Accommodating culturally diverse learners
In today’s classrooms teachers work with a variety of students with a diverse range of backgrounds and therefore a wide variety of learning needs.
Statistics show that Canada's foreign-born population is at its highest level in 70 years and Canada’s visible minority population has tripled since 1981 (Coalition for Equal Access to Education).
Today we're going to meet three students: Giang, Isabella, and Alex. How can we accommodate these diverse students in physical education class? Giang is a student who was born and partially raised in Vietnam.
The final student is also from a different country but is only beginning to learn English.
English Language Learners (ELL) or English as a Second Language (ESL) students are students who first learned to speak, read and/or write a language(s) other than English.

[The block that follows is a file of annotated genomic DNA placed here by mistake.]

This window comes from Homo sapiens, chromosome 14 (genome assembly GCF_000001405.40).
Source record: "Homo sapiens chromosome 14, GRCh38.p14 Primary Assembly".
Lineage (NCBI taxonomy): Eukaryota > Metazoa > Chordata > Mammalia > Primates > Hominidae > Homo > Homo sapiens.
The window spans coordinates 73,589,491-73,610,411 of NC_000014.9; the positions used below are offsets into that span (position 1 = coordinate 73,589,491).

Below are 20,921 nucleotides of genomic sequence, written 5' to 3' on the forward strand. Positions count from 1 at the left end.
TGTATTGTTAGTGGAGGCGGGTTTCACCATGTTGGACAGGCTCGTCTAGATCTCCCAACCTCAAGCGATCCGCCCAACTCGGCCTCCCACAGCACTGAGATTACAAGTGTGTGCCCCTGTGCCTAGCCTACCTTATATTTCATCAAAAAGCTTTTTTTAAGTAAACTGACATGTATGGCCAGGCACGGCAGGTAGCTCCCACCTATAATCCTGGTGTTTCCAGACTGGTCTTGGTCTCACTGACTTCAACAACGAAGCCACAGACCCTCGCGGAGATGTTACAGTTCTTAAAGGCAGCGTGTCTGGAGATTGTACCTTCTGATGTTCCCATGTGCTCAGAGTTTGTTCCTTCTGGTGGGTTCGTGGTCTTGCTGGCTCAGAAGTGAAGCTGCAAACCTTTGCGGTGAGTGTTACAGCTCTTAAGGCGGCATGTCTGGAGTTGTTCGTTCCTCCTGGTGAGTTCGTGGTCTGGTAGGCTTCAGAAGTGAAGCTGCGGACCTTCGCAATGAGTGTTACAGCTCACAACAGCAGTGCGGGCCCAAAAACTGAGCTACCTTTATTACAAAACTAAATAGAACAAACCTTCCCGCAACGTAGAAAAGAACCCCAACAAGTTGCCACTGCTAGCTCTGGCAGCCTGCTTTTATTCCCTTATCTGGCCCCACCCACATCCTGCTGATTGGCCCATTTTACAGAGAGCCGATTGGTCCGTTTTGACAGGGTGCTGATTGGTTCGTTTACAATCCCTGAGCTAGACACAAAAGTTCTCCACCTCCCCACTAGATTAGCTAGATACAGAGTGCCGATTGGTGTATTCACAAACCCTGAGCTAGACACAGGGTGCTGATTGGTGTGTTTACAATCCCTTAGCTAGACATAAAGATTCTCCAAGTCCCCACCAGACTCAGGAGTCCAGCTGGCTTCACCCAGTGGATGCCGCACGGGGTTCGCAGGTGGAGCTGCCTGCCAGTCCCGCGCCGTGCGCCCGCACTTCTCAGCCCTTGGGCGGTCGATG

ESL students may have recently (im)migrated to Canada or may have been born in Canada and live in homes in which the primary language is not English.
His research focuses on effective instruction and intervention for students at risk of experiencing learning difficulties. Kame'enui is Dean-Knight Professor and Associate Dean for Research and Outreach in the College of Education at the University of Oregon.
Douglas Carnine addresses effective teaching through a number of roles: researcher, instructional designer, teacher trainer, consultant, implementation manager and finally policy advisor.
This partnership can set the stage for a variety of scenarios that meet the needs of diverse-needs learners in a classroom.
How can we apply this knowledge to physical education?
Well, it will be up to the teacher to first form a balance of activities that hit on both of these two value systems so that no one is left out and both value systems are accommodated for.
In the case of Daniel we can see that he feels untrained and unsure about how to accommodate for the ELL student in his social studies class.
In this section we will look at some strategies for working with ELL students in the mainstream classroom.